This week bitcoin markets have been relatively stable trading between $420/BTC and $460/BTC. Currently, the price sits at $455/BTC. In the middle of the week, some bad news came out of China with BTC China no longer accepting CNY deposits and it didn't drop the price very much. By the next day, the price had already recovered from the small downturn. Bad news from China seems to no longer have an effect on the markets so barring any drastic developments, I see the markets consolidating for a rally soon. General market sentiment seems positive.
Today I'd like to talk about a measure of "order flow toxicity" called volume-synchronized probability of informed trading (VPIN).
A good explanation and application of VPIN to the bitcoin markets can be found here: http://bit.ly/1l0aEhG.
To give some background, order flow is considered "toxic" (from the perspective of the market maker) when it is largely comprised of informed directional trading as opposed to noisy, non-directional uninformed trading. In the face of a lot of informed trading, market makers lose money as the price moves against their inventory after they are adversely selected against by traders with better information. To compensate for this adverse selection (moral hazard), market makers go wide on their quotes resulting in larger spreads. As market makers recede into the order book, flow becomes even more toxic (since to trade against a progressively wider spread, you must be progressively more informed) and this feedback loop continues until market makers exit the market entirely and liquidity dries up resulting in a steep crash (in theory, by symmetry, the price could sharply skyrocket too but in practice this doesn't happen). What I've just described is a concept called probability of informed trading (PIN). VPIN adds on top of this concept by measuring time in volume instead of clock-time. What that means is that the time axis is discretized into equal volume-weighted ticks (e.g. 100 share volume) instead equal time ticks (e.g. 1 second). The authors argue that this is a better way to measure time because it gives equal weight to time periods with the same amount of information density even if the periods are different in terms of clock-time. VPIN is credited with predicting/forecasting the flash crash of May 6, 2010.
In any case, it would be interesting to see more extensive work done on this area as applied to bitcoin markets especially as more market makers enter the space. Already, there is, at least, one very distinct market making bot on Bitstamp which quotes $5 of size every 3 cents up and down the bids and asks with its best bid and best ask being a little over 1% away from each other (All the small .0111, .0109, etc. orders are from this bot):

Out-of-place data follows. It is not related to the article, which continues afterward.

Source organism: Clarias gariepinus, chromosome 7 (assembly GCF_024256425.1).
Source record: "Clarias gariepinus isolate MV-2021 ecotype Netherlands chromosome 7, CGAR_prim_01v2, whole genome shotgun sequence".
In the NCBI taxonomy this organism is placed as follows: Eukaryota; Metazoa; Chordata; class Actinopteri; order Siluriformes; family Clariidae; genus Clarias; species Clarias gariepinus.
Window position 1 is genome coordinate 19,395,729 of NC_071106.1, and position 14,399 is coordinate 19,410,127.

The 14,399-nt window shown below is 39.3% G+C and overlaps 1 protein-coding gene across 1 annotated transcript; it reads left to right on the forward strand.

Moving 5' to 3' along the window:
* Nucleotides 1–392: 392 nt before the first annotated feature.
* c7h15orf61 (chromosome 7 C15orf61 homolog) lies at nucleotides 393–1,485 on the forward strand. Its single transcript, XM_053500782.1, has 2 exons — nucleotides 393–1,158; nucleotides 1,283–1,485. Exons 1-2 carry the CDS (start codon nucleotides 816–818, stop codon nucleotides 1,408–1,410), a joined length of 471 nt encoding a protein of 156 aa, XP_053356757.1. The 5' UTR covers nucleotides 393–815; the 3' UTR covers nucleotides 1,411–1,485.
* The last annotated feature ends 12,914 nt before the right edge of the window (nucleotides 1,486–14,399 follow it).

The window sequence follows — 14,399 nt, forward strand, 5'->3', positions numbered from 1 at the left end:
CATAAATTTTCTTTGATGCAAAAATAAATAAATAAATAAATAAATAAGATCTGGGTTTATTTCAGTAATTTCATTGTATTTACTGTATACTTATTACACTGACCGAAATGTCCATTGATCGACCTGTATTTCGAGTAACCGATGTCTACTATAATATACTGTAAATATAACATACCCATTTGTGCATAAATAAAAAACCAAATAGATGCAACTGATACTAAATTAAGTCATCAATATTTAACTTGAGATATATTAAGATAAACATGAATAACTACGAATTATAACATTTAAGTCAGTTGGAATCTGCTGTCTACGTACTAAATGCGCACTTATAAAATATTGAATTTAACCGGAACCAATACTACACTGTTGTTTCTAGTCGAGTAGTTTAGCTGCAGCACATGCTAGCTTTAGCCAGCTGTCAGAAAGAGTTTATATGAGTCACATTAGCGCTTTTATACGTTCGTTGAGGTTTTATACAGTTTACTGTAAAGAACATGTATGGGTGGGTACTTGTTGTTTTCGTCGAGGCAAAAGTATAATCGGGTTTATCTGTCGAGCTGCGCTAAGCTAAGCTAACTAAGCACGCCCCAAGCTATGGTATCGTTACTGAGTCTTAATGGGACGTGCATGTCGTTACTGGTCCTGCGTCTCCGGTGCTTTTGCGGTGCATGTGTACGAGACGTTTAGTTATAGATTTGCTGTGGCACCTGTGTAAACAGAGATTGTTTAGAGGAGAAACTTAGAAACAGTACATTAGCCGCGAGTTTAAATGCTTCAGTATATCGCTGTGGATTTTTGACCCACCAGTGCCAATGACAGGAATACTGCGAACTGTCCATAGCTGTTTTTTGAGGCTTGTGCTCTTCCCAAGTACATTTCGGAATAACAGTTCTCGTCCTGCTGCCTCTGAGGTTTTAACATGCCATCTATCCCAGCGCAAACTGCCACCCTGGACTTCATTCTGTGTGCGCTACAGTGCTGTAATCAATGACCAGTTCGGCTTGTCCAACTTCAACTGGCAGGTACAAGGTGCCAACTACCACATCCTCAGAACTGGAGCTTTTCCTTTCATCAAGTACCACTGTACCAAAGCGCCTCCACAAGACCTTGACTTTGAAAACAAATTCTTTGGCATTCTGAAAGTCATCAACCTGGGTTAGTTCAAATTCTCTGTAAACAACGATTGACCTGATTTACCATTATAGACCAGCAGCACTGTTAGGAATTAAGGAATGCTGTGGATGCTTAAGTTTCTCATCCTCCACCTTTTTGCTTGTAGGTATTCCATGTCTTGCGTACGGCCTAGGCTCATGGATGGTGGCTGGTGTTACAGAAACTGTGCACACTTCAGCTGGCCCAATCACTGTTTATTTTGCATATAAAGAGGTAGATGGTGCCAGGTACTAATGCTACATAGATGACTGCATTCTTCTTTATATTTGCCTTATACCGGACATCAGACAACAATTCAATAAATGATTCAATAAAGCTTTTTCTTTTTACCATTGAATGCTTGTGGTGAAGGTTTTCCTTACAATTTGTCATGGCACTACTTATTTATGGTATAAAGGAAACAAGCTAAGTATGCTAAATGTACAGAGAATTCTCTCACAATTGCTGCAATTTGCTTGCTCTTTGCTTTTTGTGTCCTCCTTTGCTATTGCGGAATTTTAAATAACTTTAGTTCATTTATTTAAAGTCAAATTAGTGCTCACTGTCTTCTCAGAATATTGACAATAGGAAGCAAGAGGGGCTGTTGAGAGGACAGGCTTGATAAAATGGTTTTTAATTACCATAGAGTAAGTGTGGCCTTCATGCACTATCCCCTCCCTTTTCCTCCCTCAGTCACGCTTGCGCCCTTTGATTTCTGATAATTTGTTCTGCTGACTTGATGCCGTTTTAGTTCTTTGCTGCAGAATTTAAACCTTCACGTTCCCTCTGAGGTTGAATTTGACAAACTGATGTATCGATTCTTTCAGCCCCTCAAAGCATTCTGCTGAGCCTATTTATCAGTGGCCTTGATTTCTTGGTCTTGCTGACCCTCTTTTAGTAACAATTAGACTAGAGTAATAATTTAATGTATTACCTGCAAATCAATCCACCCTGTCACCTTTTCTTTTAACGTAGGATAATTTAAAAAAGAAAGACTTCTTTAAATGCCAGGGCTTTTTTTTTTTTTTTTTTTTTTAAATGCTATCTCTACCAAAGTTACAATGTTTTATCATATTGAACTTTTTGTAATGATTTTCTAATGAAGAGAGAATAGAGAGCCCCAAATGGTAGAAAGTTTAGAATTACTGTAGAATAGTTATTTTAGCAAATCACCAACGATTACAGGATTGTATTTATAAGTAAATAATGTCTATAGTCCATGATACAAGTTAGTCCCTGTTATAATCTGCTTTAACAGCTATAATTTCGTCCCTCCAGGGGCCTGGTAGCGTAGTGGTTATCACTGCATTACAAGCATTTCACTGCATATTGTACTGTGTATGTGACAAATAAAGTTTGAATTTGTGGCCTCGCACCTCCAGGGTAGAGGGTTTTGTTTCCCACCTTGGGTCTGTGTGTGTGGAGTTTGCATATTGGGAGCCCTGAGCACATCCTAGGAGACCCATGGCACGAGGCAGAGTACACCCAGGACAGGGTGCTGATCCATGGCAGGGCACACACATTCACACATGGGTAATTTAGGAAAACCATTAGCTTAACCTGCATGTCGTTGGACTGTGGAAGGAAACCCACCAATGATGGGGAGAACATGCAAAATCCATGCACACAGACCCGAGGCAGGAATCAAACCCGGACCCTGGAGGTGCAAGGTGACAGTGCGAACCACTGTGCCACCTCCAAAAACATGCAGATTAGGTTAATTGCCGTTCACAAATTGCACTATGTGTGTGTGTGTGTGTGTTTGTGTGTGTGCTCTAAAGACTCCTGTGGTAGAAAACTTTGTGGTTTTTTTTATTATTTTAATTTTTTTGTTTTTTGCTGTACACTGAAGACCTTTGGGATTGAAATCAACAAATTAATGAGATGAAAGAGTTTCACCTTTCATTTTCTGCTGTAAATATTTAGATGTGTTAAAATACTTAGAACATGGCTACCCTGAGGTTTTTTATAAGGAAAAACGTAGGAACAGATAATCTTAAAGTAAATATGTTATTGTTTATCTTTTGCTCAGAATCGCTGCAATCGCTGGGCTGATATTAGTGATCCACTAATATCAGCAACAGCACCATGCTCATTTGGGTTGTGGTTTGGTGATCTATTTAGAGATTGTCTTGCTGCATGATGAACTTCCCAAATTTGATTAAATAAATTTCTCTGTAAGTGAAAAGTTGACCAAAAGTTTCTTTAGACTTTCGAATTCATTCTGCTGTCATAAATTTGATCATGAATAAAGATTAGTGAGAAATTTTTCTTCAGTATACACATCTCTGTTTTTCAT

Currently, the algo does not seem very sophisticated but as more complex and professional algos show up, a VPIN model might serve as a good early indicator of near-term crashes.
Unrelated to VPIN, I've been looking into applying a machine learning algorithm called support vector machine (SVM) to bitcoin market data. SVM is essentially a binary classification algorithm which, in this case, tries to determine a pattern in the feature space (this feature space can consist of any features which you think might explain bitcoin returns like lagged returns, volume, rolling-vol, day of the week, the number of times a positive emotional word is mentioned in the same tweet as the word "bitcoin", or whatever) for classifying upticks versus downticks. Preliminary results show a predictive accuracy of between 51% and 57% in classifying out-of-sample bitcoin returns. These results are very cursory due to dependence on how time is discretized (e.g. 1 min, 2 min, 5 min etc.), the technical caveat that there are really three classes (uptick, even, downtick) instead of just two so I've had to do a 'hacky' tweak on the training data, and the fact that the feature space is relatively small and simple for now. Also, I should mention that these types of algorithms are susceptible to black swan risk since they seek out patterns in historic data and would not be prepared for a unique and impactful event which has never happened before (e.g. Germany criminalizes the use of bitcoin, Amazon accepts bitcoin, etc..). Given all of that, I think there is still value to be had here as long as we keep in mind its assumptions and limitations.
Kevin & Team Buttercoin
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